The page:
Cornwall MPs slam ‘railway robbery’

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Hard pressed rail passengers across the south west are being hit by 20% fare hikes from September 6, in a move by First Great Western condemned by Cornish MPs as “railway robbery”.

The shock price rises are a result of First Group’s decision to further restrict availability of their cheaper rail fares.

From September 6 the current cheapest rail ticket – ‘Off Peak’ – will be up to 20% more expensive. Whilst a new cheaper ‘Super Off-Peak’ ticket will be introduced at the current price of ordinary off-peak, these tickets will have much tighter time restrictions. Advance purchase tickets bought at the ticket office will also see a big price increase, of 11% – at a time when the retail price index is falling.

Commenting on the news, Matthew Taylor, MP for Truro and St Austell said: “First Great Western have now made it even more restrictive – and complicated – for passengers to get the cheapest fares for their journey.

“Even more limited travel times will hit people wanting to take long distance journeys especially hard, so Cornwall is especially badly affected. It is now simply impossible for someone from Cornwall to have a day in London by rail without paying huge amounts for their train tickets, or staying overnight. At a time when everyone else is tightening their belts in the credit crunch, and most businesses are having to cut prices, what possible excuse is there for this move. Conservative rail privatisation has already proved ill-judged, now it is clearly a costly mistake.”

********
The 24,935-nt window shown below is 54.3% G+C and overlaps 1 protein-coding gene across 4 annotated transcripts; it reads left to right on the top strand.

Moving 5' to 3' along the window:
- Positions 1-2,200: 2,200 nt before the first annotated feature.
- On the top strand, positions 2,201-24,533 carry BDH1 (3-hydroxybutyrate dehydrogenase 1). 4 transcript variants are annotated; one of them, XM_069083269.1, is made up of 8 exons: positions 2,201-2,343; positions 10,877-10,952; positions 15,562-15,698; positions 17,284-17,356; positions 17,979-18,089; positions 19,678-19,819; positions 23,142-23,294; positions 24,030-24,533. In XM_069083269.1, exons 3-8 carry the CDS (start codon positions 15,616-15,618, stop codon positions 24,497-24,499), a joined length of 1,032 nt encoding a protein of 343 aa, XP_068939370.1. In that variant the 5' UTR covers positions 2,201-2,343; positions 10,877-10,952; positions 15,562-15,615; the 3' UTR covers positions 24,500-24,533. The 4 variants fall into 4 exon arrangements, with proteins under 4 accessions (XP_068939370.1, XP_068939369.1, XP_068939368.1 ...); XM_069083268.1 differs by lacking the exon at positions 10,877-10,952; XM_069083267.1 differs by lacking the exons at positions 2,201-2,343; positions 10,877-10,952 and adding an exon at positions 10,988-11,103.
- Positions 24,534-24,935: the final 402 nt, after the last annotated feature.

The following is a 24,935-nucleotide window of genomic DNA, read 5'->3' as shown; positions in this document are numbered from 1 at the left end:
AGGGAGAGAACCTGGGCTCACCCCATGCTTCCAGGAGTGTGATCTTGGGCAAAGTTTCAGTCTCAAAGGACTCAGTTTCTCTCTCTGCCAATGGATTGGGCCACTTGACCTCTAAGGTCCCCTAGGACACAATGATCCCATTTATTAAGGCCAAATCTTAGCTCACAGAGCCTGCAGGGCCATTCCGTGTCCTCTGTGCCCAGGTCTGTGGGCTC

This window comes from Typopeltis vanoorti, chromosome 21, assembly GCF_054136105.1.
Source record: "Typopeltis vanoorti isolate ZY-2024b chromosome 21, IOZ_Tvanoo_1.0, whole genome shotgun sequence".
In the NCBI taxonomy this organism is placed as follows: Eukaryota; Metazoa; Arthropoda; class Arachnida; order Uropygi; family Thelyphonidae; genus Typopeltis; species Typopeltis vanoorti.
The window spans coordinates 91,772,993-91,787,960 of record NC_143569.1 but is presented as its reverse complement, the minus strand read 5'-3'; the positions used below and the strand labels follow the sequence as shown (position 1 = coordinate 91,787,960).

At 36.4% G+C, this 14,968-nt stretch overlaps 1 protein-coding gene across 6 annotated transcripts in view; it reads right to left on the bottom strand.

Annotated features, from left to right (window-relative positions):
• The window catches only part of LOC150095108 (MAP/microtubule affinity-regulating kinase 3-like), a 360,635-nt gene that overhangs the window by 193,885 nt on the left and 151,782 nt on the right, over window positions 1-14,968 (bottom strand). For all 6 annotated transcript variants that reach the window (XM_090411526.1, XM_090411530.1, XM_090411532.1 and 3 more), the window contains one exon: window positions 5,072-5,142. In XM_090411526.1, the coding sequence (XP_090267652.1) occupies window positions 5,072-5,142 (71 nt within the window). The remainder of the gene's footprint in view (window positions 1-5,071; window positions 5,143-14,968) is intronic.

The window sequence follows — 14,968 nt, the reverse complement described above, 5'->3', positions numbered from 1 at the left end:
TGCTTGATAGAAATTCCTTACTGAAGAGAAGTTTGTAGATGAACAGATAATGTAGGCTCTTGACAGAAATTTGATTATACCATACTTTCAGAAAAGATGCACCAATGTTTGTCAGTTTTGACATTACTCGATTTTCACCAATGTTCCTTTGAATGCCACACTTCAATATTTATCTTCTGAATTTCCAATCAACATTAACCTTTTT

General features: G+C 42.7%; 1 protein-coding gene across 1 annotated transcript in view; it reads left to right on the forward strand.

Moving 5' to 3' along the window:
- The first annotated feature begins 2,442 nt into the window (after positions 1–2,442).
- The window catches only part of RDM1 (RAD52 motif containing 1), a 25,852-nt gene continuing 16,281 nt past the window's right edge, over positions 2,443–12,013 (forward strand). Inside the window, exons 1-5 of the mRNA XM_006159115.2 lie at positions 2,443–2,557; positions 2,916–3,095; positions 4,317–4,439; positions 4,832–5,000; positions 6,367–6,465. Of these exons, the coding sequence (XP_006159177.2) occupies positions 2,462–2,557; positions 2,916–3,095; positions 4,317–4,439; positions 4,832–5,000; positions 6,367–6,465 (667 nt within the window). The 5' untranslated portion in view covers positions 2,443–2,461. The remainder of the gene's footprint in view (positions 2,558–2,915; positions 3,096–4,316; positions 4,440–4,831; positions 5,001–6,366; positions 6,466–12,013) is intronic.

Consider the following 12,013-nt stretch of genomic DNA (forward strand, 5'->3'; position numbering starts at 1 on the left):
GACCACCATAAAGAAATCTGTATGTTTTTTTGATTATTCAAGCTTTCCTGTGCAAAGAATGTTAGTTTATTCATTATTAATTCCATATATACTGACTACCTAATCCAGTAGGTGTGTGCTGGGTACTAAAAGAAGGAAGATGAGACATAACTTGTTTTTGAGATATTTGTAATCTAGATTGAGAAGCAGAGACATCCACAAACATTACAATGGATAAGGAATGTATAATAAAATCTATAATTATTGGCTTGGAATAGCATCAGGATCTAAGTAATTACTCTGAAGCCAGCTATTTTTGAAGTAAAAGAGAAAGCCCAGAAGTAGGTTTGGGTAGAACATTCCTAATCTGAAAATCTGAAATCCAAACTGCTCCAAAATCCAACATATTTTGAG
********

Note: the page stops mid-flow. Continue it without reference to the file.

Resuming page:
The Cornish MPs have written to the rail regulator and to First Group to challenge the increases. Commenting on their last ditch effort to get a re-think, MP for South East Cornwall Colin Breed said:

“The reintroduction of different tickets will increase confusion at the station, at a time when people need to be encouraged to take the train, not put off. Many people still rely on the ticket office to make a purchase, and the 11% increase discriminates against those without internet access.

“It does not make economic sense for train fares to be so much more expensive than the equivalent journey by car. First Great Western has made a lot of progress in the last few months in quality and service – this rise could jeopardise that progress. It is very disappointing.”

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